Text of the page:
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Breastmilk after the loss of your baby: Care instructions

Breastmilk After the Loss of Your Baby

Care instructions

Your first days at home without your baby will likely be very difficult. Your healthcare team is available to help you during your time of grief.

During this time, your body will keep making hormones to make breastmilk. These hormones can sometimes cause you to feel more relaxed.

You have 2 choices about what you do with your breastmilk. You may choose to:

  • pump and donate your milk
  • stop your breasts from making milk

There is no right or wrong choice. Do what feels right for you.

If you choose to pump and donate your milk

You may already have a steady milk supply. Keep pumping so that you can donate your milk. When you’re ready to stop pumping, see the information below.

If you choose to stop your milk production

It's important to lower your milk supply slowly as your body begins to adjust. Milk may continue to be produced for a time, but it shouldn't be painful. It will slowly be reabsorbed. You may notice occasional drops of milk for several months.

Medicines to dry up your milk are not safe and can have serious side effects.

How to keep yourself comfortable

  • If you’ve been using a breast pump, only pump enough milk to relieve the pressure in your breasts. Gradually pump for a shorter time and less often.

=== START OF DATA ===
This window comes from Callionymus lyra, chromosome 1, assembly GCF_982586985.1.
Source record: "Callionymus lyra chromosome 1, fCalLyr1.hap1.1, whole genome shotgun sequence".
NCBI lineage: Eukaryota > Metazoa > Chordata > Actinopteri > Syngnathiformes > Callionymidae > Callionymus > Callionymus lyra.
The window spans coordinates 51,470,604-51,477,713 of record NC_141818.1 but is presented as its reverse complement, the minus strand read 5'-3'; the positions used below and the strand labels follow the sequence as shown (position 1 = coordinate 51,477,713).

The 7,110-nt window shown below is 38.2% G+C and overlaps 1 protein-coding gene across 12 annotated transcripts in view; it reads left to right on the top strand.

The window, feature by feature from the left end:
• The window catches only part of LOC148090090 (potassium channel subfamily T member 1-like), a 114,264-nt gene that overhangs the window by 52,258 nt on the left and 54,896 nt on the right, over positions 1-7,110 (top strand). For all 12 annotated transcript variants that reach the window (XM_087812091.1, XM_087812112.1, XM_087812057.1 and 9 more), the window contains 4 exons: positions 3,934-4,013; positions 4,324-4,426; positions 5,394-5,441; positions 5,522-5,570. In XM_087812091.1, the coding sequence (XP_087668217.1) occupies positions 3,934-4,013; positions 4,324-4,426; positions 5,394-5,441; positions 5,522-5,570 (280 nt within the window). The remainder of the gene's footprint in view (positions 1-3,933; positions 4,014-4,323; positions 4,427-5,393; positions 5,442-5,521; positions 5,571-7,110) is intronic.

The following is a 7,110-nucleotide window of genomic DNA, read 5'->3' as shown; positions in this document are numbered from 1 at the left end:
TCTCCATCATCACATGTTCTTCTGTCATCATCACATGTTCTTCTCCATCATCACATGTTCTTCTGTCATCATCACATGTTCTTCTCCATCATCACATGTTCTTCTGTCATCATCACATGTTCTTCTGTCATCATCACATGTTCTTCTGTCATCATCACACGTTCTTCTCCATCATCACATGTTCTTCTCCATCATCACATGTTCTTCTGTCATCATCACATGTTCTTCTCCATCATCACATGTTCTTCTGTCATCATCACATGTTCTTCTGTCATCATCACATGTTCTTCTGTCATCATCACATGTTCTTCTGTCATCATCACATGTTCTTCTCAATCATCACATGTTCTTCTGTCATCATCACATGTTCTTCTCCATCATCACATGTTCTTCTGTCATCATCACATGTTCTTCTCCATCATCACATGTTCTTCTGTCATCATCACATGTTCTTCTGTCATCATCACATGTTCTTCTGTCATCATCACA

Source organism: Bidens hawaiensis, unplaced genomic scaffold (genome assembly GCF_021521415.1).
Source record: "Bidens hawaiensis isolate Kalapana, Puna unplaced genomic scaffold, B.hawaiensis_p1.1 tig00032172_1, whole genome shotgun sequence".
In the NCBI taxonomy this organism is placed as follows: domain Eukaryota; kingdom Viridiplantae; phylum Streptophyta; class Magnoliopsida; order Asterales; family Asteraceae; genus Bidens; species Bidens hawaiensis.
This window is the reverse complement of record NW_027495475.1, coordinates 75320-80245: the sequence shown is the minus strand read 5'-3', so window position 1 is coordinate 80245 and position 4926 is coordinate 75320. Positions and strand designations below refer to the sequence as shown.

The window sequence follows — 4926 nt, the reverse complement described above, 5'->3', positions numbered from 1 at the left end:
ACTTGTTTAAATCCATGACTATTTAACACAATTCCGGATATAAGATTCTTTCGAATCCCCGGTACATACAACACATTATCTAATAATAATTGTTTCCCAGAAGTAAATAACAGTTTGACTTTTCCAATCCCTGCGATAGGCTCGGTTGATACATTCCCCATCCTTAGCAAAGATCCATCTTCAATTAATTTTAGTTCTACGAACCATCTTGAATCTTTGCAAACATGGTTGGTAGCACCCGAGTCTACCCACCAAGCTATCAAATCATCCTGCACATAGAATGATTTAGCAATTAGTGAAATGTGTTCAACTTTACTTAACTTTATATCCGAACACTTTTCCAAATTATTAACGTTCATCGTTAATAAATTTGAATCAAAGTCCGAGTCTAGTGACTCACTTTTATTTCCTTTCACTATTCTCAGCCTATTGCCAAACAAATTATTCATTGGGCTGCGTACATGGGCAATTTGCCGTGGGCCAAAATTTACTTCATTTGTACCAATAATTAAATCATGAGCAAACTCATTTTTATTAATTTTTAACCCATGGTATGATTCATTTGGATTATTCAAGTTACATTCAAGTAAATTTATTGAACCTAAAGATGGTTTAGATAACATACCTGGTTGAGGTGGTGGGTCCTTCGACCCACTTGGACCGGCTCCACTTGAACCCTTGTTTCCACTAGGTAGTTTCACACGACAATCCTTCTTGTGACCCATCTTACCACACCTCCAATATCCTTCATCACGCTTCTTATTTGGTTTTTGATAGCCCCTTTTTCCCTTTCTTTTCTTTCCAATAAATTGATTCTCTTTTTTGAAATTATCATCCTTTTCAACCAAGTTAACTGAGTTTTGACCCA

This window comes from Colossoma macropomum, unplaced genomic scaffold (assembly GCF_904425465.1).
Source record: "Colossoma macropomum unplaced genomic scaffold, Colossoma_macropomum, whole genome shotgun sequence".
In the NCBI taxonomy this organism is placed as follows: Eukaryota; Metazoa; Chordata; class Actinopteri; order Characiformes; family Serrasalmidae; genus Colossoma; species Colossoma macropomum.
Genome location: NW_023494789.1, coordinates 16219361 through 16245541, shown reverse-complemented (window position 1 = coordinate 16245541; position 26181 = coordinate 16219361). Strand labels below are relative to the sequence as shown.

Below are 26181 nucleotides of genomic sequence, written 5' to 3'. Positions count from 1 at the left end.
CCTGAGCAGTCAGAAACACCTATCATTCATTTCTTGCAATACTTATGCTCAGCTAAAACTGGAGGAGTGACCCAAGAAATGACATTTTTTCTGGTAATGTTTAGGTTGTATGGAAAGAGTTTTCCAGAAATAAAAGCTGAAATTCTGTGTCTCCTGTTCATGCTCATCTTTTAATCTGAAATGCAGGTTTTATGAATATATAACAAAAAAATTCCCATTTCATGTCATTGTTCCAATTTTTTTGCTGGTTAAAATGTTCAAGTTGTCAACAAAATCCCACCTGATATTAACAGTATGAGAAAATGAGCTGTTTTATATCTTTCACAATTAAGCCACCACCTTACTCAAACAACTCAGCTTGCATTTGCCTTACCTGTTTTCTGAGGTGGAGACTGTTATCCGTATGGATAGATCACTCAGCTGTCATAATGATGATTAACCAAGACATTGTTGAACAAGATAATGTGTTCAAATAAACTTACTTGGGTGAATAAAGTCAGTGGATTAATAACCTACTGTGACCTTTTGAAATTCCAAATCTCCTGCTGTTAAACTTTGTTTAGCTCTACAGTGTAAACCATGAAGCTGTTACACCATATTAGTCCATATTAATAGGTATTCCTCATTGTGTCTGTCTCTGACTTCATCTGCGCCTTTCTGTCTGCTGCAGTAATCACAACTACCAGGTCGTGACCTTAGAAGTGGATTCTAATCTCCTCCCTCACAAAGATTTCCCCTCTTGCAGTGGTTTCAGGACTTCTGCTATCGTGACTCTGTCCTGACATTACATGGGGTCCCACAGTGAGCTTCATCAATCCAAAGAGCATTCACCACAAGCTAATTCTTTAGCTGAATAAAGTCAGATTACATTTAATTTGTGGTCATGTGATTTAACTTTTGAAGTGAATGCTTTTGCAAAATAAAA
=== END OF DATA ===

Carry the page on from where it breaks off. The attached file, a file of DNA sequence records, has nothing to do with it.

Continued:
• Gently hand express just enough milk to ease the discomfort.
  • Put cool compresses or cool cabbage leaves on your breasts to help with the swelling.
  • If you have lumps in your armpits, place cool compresses on the area. Don’t massage these lumps.
  • Take acetaminophen (Tylenol) or ibuprofen (Motrin, Advil) to help with discomfort. Follow the directions on the package.

When should I go to see a doctor?

If you have any of the following symptoms, call your doctor or midwife:

  • soreness, hard lumps, redness, or pain in your breasts even after trying comfort measures
  • fever (temperature over 38.5 C or 101.3 F)

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Related to Breastmilk after the loss of your baby

To learn more about pregnancy and infant loss

For 24/7 nurse advice and general health information call Health Link at 811.

Current as of: April 9, 2021

Author: Child and Women's Health, Alberta Health Services

This material is not a substitute for the advice of a qualified health professional. This material is intended for general information only and is provided on an "as is", "where is" basis. Although reasonable efforts were made to confirm the accuracy of the information, Alberta Health Services does not make any representation or warranty, express, implied or statutory, as to the accuracy, reliability, completeness, applicability or fitness for a particular purpose of such information. Alberta Health Services expressly disclaims all liability for the use of these materials, and for any claims, actions, demands or suits arising from such use.